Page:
The star of the film is obviously Simu Liu, who handles the duality of his character’s emotional and physical sides with grace and finesse. He’s likable and convincing in the action scenes, particularly for playing a character famous for being proficient in multiple martial arts styles, but the film excels because of the tag-team effort. Awkwafina is the yang to Liu’s yin, her terrific camaraderie making it easy to get over the goofy stage name (real name Nora Lum) and embrace the 30-something actor/rapper as more than comic relief; she’s a genuine friend whose expressiveness also makes for a perfect audience surrogate, especially as the narrative takes leaps and bounds away from the pedestrian and into the fantastical.

Thematically the movie isn’t a radical departure, certainly when in view of this summer’s Black Widow whose central thrust was also about the futility of running from one’s past. These movies share assassins and miserable childhoods in common. But where Black Widow was cold and absolute in eliminating the architect of pain and suffering — and justifiably so — Shang-Chi is more interesting in the way it confronts those committed to similarly transgressive behavior. It knows, perhaps on the level of a Captain America: Civil War or Winter Soldier, that good guys and bad in reality come with their shades of gray. We’re told it’s always personal, but here’s a case where mourning feels more appropriate than celebration; the anguish over what must be done makes the obligatory climactic battle that much more grounded despite the high-flying theatrics.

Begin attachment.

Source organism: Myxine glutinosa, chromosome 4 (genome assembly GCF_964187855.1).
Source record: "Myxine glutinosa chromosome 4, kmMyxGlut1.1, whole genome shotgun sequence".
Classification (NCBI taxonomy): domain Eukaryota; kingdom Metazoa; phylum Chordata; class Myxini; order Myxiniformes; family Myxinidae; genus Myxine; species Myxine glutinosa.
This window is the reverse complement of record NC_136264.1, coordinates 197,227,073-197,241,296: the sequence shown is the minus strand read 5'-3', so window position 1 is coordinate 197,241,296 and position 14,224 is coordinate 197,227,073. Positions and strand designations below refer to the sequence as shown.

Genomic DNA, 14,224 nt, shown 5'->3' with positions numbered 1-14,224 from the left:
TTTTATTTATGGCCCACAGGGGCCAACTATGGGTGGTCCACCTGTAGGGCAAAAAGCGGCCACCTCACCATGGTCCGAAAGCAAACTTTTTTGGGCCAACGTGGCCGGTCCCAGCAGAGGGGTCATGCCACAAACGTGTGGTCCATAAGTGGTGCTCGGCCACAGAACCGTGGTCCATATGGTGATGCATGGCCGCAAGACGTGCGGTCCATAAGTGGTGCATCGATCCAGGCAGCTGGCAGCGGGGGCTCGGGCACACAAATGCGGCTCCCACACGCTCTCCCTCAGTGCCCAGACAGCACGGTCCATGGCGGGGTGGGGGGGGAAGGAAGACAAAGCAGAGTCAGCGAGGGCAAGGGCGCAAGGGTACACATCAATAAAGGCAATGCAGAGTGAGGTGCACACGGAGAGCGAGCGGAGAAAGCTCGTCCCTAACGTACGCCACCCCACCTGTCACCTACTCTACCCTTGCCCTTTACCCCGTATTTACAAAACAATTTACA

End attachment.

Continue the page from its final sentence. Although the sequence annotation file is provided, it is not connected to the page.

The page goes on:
As it turns out, Cretton’s first run with the Marvel big dogs is a beautiful movie in more ways than one, and a really exciting way to kick off a new, less familiar chapter. Ta Lo is the pinnacle at which all things conceptual come together, invariably violently. This fascinating bubble within the multiverse is where everything goes down, and yet almost every scene along the way overflows with meaning and symbolism. It’s a movie with a spectacular finishing move, but also one of measurable personal growth. The friendship dynamic refreshingly remains undisturbed by studio heads undoubtedly desirous of something more expected. At once crowd-pleasing and nuanced, Shang-Chi is a superior Marvel offering.

No one’s up in arms . . . yet

Moral of the Story: The fun factor is through the roof with Shang-Chi and The Legend of the Ten Rings. It’s also got a nice message to send, it looks fantastic and, though far be it from me to say this is true for all, seems a legitimately diverse, passionate and truthful representation of Chinese culture and traditions. Me to you: I freaking loved this movie and would see it again in theaters in a heartbeat. 

Rated: PG-13

Running Time: 132 mins.

Quoted: “Welcome to the circus.”

Feast your eyes on the Official Trailer from Marvel Studios here! 

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TBT: Kung Pow! Enter the Fist (2002)


Ladies and gentlemen, I again force your eyes and mice/fingerpads/iPad cursor-things towards this page for the second edition of DSB TBT. Hopefully that abbreviation is relatively self-explanatory. I’m too lazy to type it all out.

Due to a request I received (nice call, Josh!!!), the Throwback of today is probably what I would describe as one of the most contentious kung-fu spoof movies; known to some others as one of the most ridiculously hilarious 80 minutes ever created for film. This movie literally caused me so much pain when I first saw it while I guffawed like a hyena — I think I remember it more for that, than for any real story it may have had.

Today’s food for thought: Kung Pow! Enter the Fist.


Release: January 25, 2002